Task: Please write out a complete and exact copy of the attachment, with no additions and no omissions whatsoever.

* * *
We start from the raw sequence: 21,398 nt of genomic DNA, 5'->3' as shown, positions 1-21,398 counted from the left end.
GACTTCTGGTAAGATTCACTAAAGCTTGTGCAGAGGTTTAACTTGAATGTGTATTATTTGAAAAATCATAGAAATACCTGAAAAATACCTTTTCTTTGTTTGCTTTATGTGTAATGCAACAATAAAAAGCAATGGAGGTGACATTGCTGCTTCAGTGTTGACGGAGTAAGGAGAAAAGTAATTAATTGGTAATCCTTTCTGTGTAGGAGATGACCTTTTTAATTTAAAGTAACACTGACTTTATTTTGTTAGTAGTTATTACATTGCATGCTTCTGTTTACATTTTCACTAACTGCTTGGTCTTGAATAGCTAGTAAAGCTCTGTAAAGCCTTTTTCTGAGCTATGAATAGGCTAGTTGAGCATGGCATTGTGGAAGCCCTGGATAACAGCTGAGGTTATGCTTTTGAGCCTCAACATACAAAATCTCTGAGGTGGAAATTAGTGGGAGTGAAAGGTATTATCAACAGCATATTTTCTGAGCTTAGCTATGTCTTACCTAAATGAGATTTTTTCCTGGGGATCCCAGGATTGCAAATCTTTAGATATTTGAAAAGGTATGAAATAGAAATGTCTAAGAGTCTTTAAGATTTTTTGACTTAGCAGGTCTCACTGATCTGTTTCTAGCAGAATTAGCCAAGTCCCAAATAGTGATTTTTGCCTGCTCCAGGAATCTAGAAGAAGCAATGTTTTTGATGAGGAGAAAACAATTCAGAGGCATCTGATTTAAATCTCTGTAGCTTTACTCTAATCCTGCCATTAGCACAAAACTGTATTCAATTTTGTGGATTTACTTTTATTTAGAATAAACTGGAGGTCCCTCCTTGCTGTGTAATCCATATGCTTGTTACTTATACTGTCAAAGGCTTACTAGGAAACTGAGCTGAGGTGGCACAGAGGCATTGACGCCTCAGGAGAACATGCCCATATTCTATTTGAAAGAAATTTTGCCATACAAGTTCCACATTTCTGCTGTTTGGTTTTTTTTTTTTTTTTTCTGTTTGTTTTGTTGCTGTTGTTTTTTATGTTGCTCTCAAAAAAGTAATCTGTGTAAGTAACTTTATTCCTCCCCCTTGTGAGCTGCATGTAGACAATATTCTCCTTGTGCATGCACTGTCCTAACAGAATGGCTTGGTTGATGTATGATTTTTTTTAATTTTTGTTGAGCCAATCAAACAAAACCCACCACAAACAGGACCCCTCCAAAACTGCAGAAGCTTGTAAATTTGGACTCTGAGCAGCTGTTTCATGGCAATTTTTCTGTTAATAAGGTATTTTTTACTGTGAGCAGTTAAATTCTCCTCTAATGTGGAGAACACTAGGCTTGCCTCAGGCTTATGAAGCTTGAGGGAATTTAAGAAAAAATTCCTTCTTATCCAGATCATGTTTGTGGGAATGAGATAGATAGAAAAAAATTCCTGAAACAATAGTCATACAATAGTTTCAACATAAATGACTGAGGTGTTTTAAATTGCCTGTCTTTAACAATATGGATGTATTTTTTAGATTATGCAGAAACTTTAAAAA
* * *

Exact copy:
We start from the raw sequence: 21,398 nt of genomic DNA, 5'->3' as shown, positions 1-21,398 counted from the left end.
GACTTCTGGTAAGATTCACTAAAGCTTGTGCAGAGGTTTAACTTGAATGTGTATTATTTGAAAAATCATAGAAATACCTGAAAAATACCTTTTCTTTGTTTGCTTTATGTGTAATGCAACAATAAAAAGCAATGGAGGTGACATTGCTGCTTCAGTGTTGACGGAGTAAGGAGAAAAGTAATTAATTGGTAATCCTTTCTGTGTAGGAGATGACCTTTTTAATTTAAAGTAACACTGACTTTATTTTGTTAGTAGTTATTACATTGCATGCTTCTGTTTACATTTTCACTAACTGCTTGGTCTTGAATAGCTAGTAAAGCTCTGTAAAGCCTTTTTCTGAGCTATGAATAGGCTAGTTGAGCATGGCATTGTGGAAGCCCTGGATAACAGCTGAGGTTATGCTTTTGAGCCTCAACATACAAAATCTCTGAGGTGGAAATTAGTGGGAGTGAAAGGTATTATCAACAGCATATTTTCTGAGCTTAGCTATGTCTTACCTAAATGAGATTTTTTCCTGGGGATCCCAGGATTGCAAATCTTTAGATATTTGAAAAGGTATGAAATAGAAATGTCTAAGAGTCTTTAAGATTTTTTGACTTAGCAGGTCTCACTGATCTGTTTCTAGCAGAATTAGCCAAGTCCCAAATAGTGATTTTTGCCTGCTCCAGGAATCTAGAAGAAGCAATGTTTTTGATGAGGAGAAAACAATTCAGAGGCATCTGATTTAAATCTCTGTAGCTTTACTCTAATCCTGCCATTAGCACAAAACTGTATTCAATTTTGTGGATTTACTTTTATTTAGAATAAACTGGAGGTCCCTCCTTGCTGTGTAATCCATATGCTTGTTACTTATACTGTCAAAGGCTTACTAGGAAACTGAGCTGAGGTGGCACAGAGGCATTGACGCCTCAGGAGAACATGCCCATATTCTATTTGAAAGAAATTTTGCCATACAAGTTCCACATTTCTGCTGTTTGGTTTTTTTTTTTTTTTTTCTGTTTGTTTTGTTGCTGTTGTTTTTTATGTTGCTCTCAAAAAAGTAATCTGTGTAAGTAACTTTATTCCTCCCCCTTGTGAGCTGCATGTAGACAATATTCTCCTTGTGCATGCACTGTCCTAACAGAATGGCTTGGTTGATGTATGATTTTTTTTAATTTTTGTTGAGCCAATCAAACAAAACCCACCACAAACAGGACCCCTCCAAAACTGCAGAAGCTTGTAAATTTGGACTCTGAGCAGCTGTTTCATGGCAATTTTTCTGTTAATAAGGTATTTTTTACTGTGAGCAGTTAAATTCTCCTCTAATGTGGAGAACACTAGGCTTGCCTCAGGCTTATGAAGCTTGAGGGAATTTAAGAAAAAATTCCTTCTTATCCAGATCATGTTTGTGGGAATGAGATAGATAGAAAAAAATTCCTGAAACAATAGTCATACAATAGTTTCAACATAAATGACTGAGGTGTTTTAAATTGCCTGTCTTTAACAATATGGATGTATTTTTTAGATTATGCAGAAACTTTAAAAA